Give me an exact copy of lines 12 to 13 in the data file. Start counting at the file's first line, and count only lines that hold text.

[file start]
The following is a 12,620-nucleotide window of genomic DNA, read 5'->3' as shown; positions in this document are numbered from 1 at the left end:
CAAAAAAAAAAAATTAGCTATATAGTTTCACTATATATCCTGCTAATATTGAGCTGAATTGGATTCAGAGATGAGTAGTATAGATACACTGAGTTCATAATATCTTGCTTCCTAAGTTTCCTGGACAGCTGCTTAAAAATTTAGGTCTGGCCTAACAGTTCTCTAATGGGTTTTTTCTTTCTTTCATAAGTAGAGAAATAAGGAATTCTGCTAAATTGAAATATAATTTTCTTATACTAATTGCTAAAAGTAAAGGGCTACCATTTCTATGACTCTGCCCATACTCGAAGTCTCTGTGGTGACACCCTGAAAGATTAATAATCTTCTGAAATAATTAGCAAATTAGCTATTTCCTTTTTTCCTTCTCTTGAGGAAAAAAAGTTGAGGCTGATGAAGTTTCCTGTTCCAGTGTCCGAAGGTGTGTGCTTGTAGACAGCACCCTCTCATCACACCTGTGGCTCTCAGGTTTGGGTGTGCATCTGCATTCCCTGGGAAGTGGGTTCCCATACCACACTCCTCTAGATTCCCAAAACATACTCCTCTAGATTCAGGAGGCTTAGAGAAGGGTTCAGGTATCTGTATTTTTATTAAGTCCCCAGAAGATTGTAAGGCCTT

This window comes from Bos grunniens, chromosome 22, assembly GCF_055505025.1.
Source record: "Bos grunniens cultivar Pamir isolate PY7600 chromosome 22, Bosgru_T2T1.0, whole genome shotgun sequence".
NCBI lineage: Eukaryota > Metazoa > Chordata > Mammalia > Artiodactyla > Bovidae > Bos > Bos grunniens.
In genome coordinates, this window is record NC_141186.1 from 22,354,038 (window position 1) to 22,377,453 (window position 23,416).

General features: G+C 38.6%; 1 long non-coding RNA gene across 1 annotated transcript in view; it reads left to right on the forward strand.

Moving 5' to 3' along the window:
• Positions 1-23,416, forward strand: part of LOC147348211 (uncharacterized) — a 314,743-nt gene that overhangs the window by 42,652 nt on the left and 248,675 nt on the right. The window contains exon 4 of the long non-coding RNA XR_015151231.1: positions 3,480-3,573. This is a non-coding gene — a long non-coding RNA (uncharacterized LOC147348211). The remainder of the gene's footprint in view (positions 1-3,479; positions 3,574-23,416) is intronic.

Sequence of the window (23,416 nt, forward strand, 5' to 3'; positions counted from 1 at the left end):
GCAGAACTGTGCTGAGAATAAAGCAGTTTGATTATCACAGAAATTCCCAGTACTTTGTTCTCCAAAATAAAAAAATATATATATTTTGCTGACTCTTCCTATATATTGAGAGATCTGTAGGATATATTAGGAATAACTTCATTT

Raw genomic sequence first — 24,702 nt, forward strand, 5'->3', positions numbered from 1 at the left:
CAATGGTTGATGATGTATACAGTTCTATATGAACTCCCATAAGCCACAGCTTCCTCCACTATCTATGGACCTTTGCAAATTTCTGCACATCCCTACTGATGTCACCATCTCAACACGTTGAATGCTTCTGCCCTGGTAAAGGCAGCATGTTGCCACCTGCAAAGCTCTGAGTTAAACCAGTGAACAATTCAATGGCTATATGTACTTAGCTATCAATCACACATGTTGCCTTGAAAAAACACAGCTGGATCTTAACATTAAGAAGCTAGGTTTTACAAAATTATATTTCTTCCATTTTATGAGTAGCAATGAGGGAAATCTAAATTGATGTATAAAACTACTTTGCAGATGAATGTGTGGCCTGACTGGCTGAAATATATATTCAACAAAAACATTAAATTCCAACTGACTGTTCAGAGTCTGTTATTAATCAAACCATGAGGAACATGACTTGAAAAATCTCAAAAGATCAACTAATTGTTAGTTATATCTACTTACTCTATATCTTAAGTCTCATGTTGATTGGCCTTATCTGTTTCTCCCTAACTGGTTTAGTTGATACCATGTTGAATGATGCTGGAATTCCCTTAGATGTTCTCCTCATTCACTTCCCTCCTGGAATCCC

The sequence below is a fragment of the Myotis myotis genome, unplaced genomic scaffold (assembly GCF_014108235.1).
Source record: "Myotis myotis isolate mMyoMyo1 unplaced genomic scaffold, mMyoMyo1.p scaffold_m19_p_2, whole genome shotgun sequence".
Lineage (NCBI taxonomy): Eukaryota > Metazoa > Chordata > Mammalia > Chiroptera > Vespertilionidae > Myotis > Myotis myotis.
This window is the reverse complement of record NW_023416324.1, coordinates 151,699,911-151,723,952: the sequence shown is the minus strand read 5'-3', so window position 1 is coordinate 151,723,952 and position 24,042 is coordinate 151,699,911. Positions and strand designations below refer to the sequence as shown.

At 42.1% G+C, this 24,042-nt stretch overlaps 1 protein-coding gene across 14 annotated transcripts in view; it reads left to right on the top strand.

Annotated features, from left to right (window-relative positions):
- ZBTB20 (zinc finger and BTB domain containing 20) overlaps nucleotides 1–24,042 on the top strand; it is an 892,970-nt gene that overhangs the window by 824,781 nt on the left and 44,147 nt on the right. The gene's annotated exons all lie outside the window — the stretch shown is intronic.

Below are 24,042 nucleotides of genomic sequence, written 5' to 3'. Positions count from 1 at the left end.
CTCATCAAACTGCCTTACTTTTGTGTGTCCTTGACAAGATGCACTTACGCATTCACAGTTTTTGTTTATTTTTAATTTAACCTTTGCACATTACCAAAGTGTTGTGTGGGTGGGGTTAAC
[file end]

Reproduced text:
Raw genomic sequence first — 24,702 nt, forward strand, 5'->3', positions numbered from 1 at the left:
CAATGGTTGATGATGTATACAGTTCTATATGAACTCCCATAAGCCACAGCTTCCTCCACTATCTATGGACCTTTGCAAATTTCTGCACATCCCTACTGATGTCACCATCTCAACACGTTGAATGCTTCTGCCCTGGTAAAGGCAGCATGTTGCCACCTGCAAAGCTCTGAGTTAAACCAGTGAACAATTCAATGGCTATATGTACTTAGCTATCAATCACACATGTTGCCTTGAAAAAACACAGCTGGATCTTAACATTAAGAAGCTAGGTTTTACAAAATTATATTTCTTCCATTTTATGAGTAGCAATGAGGGAAATCTAAATTGATGTATAAAACTACTTTGCAGATGAATGTGTGGCCTGACTGGCTGAAATATATATTCAACAAAAACATTAAATTCCAACTGACTGTTCAGAGTCTGTTATTAATCAAACCATGAGGAACATGACTTGAAAAATCTCAAAAGATCAACTAATTGTTAGTTATATCTACTTACTCTATATCTTAAGTCTCATGTTGATTGGCCTTATCTGTTTCTCCCTAACTGGTTTAGTTGATACCATGTTGAATGATGCTGGAATTCCCTTAGATGTTCTCCTCATTCACTTCCCTCCTGGAATCCC